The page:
Anne Bradstreet

(1612 – 16 September 1672 / Northampton, England)

On My Dear Grand-Child Simon Bradstreet, Who Dyed On 16. Novemb. 1669. Being But A Moneth, And One D - Poem by Anne Bradstreet

No sooner come, but gone, and fal'n asleep,
Acquaintance short, yet parting caus'd us weep,
Three flours, two searcely blown, the last i'th' bud,
Cropt by th'Almighties hand; yet is he good,
With dreadful awe before him let's be mute,
Such was his will, but why, let's not dispute,
With humble hearts and mouths put in the dust,
Let's say he's merciful as well as just.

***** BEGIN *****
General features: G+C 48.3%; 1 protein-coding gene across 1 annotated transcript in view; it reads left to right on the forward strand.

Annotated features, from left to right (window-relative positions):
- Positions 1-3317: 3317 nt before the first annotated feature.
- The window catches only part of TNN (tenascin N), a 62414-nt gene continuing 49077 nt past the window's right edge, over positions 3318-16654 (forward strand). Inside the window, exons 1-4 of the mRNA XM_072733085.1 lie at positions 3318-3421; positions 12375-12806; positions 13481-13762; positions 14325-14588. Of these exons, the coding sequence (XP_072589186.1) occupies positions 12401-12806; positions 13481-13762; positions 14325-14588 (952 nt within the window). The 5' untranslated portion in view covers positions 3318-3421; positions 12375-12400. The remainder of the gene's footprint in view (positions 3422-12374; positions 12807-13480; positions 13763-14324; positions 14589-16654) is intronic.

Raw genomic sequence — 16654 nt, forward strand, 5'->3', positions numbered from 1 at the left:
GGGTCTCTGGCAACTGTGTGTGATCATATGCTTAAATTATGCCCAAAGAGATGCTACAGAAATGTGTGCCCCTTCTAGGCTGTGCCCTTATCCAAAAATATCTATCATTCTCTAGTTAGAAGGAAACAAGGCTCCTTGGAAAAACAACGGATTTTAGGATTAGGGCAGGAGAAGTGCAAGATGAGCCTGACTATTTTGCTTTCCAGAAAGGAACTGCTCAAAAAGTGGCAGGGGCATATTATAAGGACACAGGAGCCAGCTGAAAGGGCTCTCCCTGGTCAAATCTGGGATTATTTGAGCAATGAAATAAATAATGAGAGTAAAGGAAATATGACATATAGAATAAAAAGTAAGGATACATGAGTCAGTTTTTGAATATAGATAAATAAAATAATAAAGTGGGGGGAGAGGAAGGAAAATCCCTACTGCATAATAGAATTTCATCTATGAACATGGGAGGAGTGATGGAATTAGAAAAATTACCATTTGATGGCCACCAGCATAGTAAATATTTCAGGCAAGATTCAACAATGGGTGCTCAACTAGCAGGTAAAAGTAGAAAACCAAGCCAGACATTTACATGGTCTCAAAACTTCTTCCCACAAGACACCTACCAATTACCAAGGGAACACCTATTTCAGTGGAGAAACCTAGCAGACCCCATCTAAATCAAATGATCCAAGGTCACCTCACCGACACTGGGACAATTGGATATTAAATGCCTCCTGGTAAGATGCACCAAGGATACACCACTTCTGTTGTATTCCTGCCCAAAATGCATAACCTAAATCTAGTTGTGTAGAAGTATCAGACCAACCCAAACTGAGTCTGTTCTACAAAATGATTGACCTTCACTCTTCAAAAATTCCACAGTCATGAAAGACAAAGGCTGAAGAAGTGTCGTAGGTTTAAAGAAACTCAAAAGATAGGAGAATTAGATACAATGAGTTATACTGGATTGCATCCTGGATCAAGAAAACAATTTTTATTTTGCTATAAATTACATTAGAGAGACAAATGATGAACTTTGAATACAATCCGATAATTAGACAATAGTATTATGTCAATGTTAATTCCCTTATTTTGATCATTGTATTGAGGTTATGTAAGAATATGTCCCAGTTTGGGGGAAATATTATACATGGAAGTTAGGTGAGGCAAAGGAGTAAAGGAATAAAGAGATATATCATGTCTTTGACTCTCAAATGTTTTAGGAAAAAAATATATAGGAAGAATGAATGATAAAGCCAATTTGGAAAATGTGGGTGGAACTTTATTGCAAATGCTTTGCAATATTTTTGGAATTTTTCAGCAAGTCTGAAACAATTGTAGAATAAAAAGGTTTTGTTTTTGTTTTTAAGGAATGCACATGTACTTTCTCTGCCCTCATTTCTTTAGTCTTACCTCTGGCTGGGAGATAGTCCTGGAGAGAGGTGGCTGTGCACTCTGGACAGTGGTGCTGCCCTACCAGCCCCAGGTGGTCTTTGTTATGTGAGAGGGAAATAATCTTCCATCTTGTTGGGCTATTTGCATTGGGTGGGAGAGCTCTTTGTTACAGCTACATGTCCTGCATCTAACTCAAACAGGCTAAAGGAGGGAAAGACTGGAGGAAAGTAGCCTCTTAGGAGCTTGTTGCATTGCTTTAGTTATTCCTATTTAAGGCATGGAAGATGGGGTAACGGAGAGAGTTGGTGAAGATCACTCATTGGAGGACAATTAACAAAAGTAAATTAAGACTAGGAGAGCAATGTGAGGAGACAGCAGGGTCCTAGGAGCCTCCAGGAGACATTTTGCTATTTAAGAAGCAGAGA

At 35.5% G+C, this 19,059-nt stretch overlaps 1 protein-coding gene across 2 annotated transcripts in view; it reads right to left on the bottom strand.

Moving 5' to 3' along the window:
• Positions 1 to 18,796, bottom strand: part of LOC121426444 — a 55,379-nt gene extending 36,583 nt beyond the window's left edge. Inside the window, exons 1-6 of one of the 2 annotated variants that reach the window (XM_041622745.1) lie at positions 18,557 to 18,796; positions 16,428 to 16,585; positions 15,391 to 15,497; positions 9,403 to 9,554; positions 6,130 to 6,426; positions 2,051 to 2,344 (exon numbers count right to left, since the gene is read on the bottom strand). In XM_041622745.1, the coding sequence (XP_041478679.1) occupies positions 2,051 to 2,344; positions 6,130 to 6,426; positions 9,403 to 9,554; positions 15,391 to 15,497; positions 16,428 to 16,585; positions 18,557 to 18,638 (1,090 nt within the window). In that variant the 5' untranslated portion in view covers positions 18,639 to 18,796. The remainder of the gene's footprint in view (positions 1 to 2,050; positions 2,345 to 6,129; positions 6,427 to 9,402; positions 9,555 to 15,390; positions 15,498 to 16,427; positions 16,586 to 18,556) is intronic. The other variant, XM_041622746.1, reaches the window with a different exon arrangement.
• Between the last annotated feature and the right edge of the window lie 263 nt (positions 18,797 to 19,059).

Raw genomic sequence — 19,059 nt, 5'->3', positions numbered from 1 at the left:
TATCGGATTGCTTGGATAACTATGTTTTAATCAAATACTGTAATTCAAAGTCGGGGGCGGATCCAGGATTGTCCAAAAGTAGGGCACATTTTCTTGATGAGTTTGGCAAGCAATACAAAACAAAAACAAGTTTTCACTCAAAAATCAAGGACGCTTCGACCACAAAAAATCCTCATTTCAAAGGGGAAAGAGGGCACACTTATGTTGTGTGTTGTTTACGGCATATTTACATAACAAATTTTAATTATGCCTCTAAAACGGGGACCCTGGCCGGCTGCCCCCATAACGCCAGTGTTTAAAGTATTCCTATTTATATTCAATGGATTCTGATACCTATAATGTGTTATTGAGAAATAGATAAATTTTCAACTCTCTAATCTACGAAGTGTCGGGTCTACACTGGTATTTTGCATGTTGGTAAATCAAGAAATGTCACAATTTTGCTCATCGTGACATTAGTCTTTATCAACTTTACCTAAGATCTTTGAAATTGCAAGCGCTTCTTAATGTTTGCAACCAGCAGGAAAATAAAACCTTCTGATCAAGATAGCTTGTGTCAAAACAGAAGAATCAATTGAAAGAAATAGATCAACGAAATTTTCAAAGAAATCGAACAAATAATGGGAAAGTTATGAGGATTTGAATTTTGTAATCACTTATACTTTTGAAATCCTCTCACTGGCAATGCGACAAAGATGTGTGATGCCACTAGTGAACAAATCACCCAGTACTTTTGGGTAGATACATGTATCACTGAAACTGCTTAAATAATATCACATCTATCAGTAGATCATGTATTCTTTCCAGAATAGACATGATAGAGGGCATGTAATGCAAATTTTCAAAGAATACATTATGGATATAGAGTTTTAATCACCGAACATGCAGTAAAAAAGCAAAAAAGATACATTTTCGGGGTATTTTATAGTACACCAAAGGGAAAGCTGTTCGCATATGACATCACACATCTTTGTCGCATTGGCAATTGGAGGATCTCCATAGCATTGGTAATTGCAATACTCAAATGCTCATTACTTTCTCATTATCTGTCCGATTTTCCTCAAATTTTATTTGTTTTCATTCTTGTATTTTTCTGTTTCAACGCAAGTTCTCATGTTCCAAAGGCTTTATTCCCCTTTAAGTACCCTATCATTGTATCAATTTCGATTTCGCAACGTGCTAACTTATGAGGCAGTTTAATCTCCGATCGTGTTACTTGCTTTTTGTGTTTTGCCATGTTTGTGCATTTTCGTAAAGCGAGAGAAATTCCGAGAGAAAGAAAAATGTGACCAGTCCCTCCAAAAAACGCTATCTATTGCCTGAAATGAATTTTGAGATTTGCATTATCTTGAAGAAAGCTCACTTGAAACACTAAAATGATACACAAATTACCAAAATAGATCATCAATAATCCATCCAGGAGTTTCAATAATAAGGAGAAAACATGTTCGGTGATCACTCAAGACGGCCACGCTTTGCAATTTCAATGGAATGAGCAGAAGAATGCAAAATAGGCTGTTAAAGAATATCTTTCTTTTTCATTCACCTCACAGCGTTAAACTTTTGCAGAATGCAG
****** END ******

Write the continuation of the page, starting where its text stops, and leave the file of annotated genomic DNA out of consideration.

He will return, and make up all our losses,
And smile again, after our bitter crosses.
Go pretty babe, go rest with Sisters twain
Among the blest in endless joyes remain.


Comments about On My Dear Grand-Child Simon Bradstreet, Who Dyed On 16. Novemb. 1669. Being But A Moneth, And One D by Anne Bradstreet

There is no comment submitted by members..



Read this poem in other languages

This poem has not been translated into any other language yet.

I would like to translate this poem »

word flags

What do you think this poem is about?



Poem Submitted: Friday, April 2, 2010



[Report Error]